- The Washington Times - Wednesday, April 1, 2009

BROWNSVILLE, TEXAS (AP) - A justice of the peace who gave parents of school-dodging kids the option of paddling their children in court or paying a fine has gotten a warning from the state panel that oversees judicial conduct.

The State Commission on Judicial Conduct rebuked Gustavo Garza for violations of judicial conduct that included the option of spankings instead of $500 fines. The commission found that Garza exceeded his authority by providing a “safe haven” for corporal punishment.

“Judge Garza routinely facilitated and permitted the paddling of juveniles in his courtroom thereby clothing the practice with an improper judicial blessing,” the commission wrote in its March 9 public warning.

The warning was not accompanied by any fine or discipline.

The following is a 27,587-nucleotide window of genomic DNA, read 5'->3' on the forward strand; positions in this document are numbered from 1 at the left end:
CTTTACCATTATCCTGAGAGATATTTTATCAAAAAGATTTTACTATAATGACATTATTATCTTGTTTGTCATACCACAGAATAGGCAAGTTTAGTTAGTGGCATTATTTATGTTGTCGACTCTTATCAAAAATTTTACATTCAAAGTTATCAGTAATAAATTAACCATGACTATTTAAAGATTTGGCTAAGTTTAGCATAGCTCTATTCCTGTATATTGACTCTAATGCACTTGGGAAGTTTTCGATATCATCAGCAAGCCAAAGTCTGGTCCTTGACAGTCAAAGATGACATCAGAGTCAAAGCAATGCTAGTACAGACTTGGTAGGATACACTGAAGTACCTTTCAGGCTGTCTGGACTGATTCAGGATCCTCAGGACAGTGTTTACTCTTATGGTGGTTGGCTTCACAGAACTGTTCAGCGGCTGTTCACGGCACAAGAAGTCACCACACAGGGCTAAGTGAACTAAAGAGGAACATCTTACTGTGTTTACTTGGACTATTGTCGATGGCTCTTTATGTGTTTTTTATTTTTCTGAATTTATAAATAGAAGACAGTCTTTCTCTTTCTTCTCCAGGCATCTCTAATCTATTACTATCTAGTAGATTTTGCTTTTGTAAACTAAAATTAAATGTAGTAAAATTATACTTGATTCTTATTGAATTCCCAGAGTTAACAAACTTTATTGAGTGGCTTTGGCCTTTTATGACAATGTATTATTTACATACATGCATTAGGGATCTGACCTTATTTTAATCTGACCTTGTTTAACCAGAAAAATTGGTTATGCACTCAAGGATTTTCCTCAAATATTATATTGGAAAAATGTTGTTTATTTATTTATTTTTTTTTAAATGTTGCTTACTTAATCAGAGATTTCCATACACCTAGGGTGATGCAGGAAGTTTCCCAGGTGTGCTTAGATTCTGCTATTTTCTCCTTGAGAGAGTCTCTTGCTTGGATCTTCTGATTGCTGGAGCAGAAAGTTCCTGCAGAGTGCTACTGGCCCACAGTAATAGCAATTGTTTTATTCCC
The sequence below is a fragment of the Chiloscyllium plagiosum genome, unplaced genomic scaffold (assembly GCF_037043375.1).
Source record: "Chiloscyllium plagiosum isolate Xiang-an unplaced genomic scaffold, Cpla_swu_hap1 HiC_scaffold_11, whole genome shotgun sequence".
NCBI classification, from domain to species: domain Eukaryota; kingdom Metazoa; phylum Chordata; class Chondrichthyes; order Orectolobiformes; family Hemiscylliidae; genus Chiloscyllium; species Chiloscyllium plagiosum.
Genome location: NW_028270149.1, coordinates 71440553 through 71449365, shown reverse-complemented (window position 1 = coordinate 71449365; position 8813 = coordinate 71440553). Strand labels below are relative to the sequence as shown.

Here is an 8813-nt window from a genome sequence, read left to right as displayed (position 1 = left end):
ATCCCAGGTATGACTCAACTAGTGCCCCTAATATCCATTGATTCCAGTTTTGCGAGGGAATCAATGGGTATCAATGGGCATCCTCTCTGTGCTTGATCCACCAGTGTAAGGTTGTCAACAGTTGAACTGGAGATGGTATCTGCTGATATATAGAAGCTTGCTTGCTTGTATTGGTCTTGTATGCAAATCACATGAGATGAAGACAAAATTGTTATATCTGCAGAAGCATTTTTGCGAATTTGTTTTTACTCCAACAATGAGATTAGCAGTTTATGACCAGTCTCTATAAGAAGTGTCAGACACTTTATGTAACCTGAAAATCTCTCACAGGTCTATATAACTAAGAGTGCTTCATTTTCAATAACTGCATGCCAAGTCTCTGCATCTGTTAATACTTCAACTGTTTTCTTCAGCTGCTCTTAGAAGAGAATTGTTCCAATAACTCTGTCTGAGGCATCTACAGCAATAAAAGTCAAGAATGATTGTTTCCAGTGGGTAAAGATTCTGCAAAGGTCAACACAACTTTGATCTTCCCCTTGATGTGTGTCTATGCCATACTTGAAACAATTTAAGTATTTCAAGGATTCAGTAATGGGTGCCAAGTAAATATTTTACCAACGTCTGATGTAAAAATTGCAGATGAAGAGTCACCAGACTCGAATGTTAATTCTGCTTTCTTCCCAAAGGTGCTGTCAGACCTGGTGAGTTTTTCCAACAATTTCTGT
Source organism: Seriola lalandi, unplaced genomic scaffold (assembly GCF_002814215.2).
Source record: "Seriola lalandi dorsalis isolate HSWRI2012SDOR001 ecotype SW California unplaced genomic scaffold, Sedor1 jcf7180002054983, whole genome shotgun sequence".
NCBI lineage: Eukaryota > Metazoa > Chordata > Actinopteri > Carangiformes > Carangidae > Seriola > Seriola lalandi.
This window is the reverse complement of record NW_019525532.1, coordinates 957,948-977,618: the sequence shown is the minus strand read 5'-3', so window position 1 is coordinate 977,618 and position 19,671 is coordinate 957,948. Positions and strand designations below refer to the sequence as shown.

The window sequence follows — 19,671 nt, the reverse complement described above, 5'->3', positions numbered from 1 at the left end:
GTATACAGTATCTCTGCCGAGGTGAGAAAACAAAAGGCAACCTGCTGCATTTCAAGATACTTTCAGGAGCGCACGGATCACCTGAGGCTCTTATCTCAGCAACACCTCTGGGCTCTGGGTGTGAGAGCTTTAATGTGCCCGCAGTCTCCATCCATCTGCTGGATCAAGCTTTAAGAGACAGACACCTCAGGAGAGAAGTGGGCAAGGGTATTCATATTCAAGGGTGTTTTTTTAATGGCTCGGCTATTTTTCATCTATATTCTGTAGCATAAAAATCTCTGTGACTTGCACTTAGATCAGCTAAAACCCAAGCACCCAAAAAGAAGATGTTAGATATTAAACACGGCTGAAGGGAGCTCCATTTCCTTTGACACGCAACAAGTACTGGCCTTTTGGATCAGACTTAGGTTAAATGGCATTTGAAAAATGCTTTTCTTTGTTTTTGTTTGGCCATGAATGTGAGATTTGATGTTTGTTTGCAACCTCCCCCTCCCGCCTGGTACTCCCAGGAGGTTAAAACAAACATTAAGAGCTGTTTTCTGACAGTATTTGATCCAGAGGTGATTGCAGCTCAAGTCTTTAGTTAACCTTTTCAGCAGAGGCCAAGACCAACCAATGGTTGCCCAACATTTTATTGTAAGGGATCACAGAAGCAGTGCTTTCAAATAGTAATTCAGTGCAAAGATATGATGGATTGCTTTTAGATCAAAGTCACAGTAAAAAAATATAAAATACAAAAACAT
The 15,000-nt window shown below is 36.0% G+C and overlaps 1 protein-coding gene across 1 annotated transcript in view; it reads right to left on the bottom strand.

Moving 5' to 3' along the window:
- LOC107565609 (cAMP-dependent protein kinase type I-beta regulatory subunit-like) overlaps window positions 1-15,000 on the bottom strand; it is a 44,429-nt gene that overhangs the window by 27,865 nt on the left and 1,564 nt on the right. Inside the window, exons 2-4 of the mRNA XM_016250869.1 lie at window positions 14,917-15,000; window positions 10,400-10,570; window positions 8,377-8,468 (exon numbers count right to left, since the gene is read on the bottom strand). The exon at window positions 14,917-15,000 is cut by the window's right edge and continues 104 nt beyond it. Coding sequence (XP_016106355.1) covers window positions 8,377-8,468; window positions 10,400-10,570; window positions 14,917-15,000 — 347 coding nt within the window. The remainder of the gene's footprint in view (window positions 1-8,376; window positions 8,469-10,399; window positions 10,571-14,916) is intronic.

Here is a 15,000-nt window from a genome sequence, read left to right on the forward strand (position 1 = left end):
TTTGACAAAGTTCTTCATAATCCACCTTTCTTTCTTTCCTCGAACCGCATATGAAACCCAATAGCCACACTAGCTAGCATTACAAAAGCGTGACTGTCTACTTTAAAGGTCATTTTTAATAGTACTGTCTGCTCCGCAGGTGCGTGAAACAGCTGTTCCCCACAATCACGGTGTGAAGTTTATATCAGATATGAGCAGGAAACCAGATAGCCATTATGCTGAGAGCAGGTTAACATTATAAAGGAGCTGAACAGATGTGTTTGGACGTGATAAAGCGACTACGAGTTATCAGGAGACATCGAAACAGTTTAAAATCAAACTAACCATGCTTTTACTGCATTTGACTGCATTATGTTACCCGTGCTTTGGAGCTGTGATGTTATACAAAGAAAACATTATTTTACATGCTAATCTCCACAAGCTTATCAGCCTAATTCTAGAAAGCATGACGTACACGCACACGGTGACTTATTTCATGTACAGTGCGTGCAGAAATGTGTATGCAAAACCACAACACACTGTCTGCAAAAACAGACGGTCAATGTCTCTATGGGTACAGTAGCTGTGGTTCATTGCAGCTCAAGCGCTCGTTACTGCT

If Garza continued the practice, he could receive discipline or the commission could ask the state Supreme Court to suspend him from office.

Garza, of the southern Texas town of Los Fresnos, said he believed the positive result of reduced truancy cases in the school district outweighed any harm from the spankings, The Brownsville Herald reported Wednesday.

“I understand their (the commission’s) function and they performed their function as best they thought they could,” Garza said. “I respect them. I performed (my function) as best as I thought I could.”

The commission’s investigation included an incident in which a man reluctantly paddled his 14-year-old stepdaughter because he could not afford the $500 fine. Garza criticized him for paddling softly with the large plank that court staff referred to records as the B.O.E., or Board of Education.

The commission found, that among other violations, Garza did not ask parents if they could pay the fine or offer alternatives such as a payment plan or community service.

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